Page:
Justice Alito continued: Petitioners do not qualify for sentence reductions under §3582(c)(2) because their sentences were not “based on” their lowered Guidelines ranges but, instead, were “based on” their mandatory minimums and on their substantial assistance to the Government. For a sentence to be “based on” a lowered Guidelines range, the range must have at least played “a relevant part in the framework the sentencing judge used” in imposing the sentence. Hughes v. United States, ante, at _.
Petitioners’ sentences do not fall into this category because the District Court did not consider the Guidelines ranges in imposing its ultimate sentences. On the contrary, the court scrapped the ranges in favor of the mandatory minimums and never considered the ranges again. Thus, petitioners may not receive §3582(c)(2) sentence reductions.
Petitioners’ four counterarguments are unavailing. First, they insist that because this Court has said that the Guidelines ranges serve as “the starting point for every sentencing calculation in the federal system,” Peugh v. United States, 569 U. S. 530, 542, all sentences are “based on” Guidelines ranges. But that does not follow. Just because district courts routinely calculate defendants’ Guidelines ranges does not mean that any sentence subsequently imposed must be regarded as “based on” a Guidelines range. What matters instead is the role that the Guidelines range played in the selection of the sentence eventually imposed. And here the ranges played no relevant role.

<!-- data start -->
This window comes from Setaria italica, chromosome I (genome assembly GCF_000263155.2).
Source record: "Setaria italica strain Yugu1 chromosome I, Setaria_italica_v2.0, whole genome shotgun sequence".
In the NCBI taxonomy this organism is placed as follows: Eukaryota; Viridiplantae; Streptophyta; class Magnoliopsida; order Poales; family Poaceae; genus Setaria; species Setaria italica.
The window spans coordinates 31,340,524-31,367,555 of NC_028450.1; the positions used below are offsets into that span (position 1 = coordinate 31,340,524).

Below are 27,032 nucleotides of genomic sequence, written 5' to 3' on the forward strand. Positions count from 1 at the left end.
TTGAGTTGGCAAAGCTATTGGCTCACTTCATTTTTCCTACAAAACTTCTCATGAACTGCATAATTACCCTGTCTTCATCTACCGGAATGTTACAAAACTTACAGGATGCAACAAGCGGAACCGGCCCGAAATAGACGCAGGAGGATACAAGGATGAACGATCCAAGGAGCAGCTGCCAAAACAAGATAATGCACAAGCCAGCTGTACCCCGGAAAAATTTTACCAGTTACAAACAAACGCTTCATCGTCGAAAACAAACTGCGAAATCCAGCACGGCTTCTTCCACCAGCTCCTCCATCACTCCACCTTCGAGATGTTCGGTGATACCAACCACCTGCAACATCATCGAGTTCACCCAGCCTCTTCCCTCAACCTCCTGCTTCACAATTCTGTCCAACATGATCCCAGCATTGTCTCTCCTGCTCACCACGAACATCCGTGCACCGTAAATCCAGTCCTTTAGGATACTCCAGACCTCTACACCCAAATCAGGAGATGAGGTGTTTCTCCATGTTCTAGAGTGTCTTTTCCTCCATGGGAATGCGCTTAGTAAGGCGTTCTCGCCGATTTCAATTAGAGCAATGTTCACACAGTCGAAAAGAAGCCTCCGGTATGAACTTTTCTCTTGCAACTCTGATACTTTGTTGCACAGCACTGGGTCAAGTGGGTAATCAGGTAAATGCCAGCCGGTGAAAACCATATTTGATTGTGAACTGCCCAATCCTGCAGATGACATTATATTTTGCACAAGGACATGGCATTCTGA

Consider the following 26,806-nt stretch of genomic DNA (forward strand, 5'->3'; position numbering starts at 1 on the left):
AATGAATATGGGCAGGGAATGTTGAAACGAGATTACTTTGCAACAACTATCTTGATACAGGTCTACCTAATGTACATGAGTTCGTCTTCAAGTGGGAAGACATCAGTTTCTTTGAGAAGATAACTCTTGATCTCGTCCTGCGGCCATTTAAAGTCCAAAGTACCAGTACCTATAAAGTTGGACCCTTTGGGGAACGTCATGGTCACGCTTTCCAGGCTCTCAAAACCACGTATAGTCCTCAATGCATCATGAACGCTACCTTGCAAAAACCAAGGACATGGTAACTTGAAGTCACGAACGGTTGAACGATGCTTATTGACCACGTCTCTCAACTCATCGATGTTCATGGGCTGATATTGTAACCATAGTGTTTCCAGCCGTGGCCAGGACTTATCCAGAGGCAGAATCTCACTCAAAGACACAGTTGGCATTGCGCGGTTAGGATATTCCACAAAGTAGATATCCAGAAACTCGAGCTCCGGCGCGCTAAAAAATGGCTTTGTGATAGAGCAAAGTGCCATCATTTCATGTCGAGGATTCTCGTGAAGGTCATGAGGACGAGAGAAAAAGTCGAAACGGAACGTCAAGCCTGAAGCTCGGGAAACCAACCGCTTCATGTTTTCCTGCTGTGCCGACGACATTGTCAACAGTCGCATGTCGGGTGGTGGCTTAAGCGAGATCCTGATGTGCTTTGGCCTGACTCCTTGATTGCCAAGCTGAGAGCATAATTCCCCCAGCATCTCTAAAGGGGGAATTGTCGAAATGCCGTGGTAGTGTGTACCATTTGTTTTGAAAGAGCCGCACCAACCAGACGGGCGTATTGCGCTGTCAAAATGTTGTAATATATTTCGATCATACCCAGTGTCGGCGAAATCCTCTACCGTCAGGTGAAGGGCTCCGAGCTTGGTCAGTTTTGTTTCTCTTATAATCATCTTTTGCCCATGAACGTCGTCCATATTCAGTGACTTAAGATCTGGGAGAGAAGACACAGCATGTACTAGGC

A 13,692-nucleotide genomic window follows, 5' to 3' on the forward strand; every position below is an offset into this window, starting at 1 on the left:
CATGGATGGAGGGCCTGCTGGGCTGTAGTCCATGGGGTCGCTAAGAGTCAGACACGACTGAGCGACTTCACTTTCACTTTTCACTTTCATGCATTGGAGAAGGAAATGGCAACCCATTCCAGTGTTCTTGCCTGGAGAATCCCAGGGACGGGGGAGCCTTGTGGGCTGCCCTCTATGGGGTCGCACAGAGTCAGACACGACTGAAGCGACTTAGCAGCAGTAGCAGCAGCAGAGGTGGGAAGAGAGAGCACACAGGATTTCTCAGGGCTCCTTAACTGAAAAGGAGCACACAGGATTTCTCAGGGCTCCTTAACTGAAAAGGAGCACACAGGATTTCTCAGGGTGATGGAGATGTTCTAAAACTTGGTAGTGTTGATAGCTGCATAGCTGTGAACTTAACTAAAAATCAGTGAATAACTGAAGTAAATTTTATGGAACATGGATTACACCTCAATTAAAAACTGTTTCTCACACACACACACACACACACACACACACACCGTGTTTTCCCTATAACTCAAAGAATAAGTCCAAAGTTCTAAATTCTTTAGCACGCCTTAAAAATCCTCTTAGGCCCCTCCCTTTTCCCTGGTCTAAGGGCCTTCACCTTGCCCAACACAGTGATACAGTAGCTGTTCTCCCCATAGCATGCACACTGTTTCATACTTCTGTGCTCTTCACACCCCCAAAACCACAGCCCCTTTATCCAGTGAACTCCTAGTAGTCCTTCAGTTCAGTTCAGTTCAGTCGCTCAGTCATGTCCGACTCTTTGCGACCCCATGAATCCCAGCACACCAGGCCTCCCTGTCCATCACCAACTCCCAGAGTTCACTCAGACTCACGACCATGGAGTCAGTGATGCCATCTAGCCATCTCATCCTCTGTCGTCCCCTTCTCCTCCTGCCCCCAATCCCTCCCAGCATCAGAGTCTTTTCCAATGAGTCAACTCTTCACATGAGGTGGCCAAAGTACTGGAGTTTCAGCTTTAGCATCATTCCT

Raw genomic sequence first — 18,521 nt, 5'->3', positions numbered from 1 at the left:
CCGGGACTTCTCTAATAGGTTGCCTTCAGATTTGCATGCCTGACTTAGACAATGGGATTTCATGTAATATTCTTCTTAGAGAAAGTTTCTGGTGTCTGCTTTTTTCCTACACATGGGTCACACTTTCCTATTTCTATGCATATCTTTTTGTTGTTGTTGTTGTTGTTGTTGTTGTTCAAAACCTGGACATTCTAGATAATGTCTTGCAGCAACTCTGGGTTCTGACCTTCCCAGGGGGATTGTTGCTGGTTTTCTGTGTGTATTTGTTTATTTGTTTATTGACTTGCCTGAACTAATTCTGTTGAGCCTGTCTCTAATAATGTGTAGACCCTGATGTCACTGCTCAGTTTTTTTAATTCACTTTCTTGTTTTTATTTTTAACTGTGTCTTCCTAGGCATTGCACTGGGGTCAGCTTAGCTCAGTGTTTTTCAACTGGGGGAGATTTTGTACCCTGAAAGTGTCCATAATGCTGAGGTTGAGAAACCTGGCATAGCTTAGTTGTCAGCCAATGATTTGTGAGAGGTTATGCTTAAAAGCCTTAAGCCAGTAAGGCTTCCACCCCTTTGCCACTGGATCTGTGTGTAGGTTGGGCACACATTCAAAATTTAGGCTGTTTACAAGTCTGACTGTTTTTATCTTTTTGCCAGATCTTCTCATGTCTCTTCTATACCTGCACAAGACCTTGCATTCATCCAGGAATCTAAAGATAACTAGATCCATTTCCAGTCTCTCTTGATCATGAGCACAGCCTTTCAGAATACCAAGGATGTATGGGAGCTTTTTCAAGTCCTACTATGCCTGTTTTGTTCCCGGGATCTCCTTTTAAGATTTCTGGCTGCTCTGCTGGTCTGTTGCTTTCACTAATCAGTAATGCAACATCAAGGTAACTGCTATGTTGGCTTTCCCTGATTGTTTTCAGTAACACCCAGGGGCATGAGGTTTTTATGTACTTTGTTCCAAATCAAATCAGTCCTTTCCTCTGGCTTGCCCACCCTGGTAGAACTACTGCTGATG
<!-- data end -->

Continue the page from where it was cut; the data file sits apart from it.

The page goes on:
Second, petitioners argue that even if their sentences were not actually based on the Guidelines ranges, they are eligible under §3582(c)(2) because their sentences should have been based on those ranges. But even assuming that this is the correct interpretation of “based on,” petitioners are not eligible because the District Court made no mistake in sentencing them. The court properly discarded their Guidelines ranges and permissibly considered only factors related to substantial assistance when departing downward. Third, petitioners stress that the Sentencing Commission’s policy statement shows that defendants in their shoes should be eligible for sentence reductions. Policy statements, however, cannot make defendants eligible when §3582(c)(2) makes them ineligible. Fourth, petitioners contend that the Court’s rule creates unjustifiable sentencing disparities, but, in fact, the rule avoids such disparities. Identically situated defendants sentenced today may receive the same sentences petitioners received, and those defendants, like petitioners, are not eligible for sentence reductions under §3582(c)(2).
The Court’s analysis begs two questions. The first is whether the defendants would have received lesser sentences had they not cooperated at all. The second is whether they would have cooperated if they knew how their sentences would unfold.